Photosynthesis and respiration are key components of plant and animal life. Both rely on each other: plants provide animals with the oxygen they need to survive, while animals help provide some of the carbon dioxide necessary for plants. Since photosynthesis and respiration impact so many organisms, it is important to know the optimal conditions each process works in.
Plants receive the energy they need to perform photosynthesis by absorbing light. Light energy has the ability to excite electrons. These electrons move through a transport chain and are converted to different electron receptor molecules. These molecules then go through respiration to produce glucose and ATP. Not all wavelengths of light possess the same amount of energy though. In the visible spectrum, red light contains the least amount of energy, while violet light contains the most (Klein, 1992). The more energy a particular wavelength possesses, the better it is at exciting electrons and progressing the rate of photosynthesis (Humphrey, 1983).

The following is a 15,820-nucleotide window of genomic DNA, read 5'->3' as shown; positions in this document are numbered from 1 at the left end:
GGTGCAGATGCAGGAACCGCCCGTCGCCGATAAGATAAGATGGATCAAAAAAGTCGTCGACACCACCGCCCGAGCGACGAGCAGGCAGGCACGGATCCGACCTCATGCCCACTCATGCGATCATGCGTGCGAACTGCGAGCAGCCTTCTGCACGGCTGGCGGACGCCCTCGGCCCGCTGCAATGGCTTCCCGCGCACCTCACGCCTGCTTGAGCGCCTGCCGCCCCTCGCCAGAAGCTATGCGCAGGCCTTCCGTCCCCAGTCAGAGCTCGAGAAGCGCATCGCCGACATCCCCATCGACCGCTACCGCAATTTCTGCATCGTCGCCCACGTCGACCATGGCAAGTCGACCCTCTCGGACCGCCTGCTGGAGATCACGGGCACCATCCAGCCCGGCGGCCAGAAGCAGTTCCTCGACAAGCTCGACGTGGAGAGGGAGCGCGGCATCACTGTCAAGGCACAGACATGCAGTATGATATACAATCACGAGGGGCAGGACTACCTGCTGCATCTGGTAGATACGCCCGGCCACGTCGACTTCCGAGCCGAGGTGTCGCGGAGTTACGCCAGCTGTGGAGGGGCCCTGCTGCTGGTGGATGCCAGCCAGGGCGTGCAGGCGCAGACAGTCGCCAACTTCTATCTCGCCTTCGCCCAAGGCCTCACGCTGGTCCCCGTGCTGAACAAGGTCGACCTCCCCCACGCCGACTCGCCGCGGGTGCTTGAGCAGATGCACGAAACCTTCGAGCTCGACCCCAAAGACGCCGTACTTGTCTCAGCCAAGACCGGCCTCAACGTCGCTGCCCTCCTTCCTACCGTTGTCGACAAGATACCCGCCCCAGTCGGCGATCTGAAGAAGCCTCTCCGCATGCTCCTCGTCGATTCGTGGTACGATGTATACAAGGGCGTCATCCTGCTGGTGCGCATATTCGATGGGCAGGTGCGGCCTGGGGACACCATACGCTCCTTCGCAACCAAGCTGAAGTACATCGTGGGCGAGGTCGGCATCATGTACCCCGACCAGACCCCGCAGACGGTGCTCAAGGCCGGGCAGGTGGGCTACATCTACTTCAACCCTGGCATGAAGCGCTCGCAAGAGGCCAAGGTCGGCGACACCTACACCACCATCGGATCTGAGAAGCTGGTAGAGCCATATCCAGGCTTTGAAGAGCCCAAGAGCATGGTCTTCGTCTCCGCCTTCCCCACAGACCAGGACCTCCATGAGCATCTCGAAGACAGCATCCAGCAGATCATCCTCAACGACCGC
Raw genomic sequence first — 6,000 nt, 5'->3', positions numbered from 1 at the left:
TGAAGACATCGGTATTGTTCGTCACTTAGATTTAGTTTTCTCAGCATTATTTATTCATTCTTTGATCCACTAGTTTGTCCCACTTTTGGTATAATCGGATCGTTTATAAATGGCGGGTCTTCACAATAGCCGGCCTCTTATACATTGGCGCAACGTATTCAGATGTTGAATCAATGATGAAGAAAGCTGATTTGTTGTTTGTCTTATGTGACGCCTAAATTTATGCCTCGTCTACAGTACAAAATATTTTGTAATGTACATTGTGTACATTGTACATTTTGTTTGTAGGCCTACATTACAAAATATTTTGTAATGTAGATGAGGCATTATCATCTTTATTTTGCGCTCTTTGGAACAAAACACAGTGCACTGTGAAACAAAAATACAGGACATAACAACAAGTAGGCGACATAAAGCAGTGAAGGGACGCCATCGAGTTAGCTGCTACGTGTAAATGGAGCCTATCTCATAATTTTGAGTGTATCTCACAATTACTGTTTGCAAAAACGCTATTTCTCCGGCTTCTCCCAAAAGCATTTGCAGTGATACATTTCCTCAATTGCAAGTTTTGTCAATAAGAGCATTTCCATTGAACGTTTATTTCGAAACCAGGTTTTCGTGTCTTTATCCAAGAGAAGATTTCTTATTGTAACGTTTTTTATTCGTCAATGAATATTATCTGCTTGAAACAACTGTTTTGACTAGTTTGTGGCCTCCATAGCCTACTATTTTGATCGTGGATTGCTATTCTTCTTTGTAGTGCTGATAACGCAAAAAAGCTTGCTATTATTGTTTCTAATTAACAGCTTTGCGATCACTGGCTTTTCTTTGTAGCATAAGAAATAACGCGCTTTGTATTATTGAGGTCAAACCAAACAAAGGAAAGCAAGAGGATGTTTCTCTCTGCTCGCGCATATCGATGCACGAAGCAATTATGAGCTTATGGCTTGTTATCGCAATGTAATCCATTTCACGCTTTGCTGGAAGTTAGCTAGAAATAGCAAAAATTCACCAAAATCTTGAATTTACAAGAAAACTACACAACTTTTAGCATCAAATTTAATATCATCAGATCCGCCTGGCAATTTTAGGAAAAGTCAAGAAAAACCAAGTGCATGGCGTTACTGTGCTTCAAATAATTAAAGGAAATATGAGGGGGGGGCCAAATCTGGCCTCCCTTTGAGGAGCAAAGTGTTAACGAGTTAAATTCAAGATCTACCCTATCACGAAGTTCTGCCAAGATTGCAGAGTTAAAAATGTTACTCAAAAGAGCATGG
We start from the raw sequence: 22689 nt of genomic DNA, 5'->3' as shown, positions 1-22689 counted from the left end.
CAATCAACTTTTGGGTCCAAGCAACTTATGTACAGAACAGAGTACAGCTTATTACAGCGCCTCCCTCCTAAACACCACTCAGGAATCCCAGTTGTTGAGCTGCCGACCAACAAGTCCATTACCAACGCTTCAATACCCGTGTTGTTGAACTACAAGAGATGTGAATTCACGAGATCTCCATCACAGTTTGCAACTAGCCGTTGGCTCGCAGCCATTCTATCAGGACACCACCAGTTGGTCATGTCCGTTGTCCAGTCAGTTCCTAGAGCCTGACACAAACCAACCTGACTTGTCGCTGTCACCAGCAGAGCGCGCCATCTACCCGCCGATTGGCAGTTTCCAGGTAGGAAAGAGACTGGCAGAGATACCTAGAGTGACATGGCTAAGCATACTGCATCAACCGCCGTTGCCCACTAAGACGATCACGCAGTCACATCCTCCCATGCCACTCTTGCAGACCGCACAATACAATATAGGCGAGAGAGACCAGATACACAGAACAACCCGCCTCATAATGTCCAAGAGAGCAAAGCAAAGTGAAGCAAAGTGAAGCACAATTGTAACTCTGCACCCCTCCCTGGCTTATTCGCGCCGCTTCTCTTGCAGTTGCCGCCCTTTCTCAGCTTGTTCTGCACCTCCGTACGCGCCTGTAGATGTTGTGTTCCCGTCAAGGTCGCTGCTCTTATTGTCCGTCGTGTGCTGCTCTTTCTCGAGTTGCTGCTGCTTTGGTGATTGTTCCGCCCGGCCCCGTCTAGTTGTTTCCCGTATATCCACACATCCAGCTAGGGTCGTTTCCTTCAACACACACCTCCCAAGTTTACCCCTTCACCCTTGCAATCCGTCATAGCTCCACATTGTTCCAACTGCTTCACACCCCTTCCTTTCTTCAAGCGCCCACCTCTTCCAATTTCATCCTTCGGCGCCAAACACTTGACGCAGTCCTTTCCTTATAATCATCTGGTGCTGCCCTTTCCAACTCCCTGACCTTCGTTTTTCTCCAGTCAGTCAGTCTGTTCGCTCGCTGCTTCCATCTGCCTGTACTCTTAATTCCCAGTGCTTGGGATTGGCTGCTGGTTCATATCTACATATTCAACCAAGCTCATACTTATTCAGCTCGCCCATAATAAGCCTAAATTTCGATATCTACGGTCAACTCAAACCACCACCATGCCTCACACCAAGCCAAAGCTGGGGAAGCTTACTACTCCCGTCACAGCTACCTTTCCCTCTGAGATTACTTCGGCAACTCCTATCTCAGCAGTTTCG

Cellular respiration depends on photosynthesis. Respiration relies on photosynthesis to supply it with glucose to convert to ATP. This process consists of multiple parts including glycolysis, the citric acid cycle, and the electron transport chain. It has been shown that like photosynthesis, cellular respiration can also be affected by light (Robertson et al., 2013). One way in which light can affect respiration is by dictating the amount of glucose available for glycolysis, which is the breakdown of glucose. This occurs by regulating the amount of glucose that is made during photosynthesis.
All plants undergo photosynthesis, including aquatic plants. Elodea densa is an aquatic plant that tends to grow in warm, shallow waters (Riis et al., 2012). Just like any other plant, E. densa is subject to a variety of factors that can effects how it photosynthesizes, and by extension,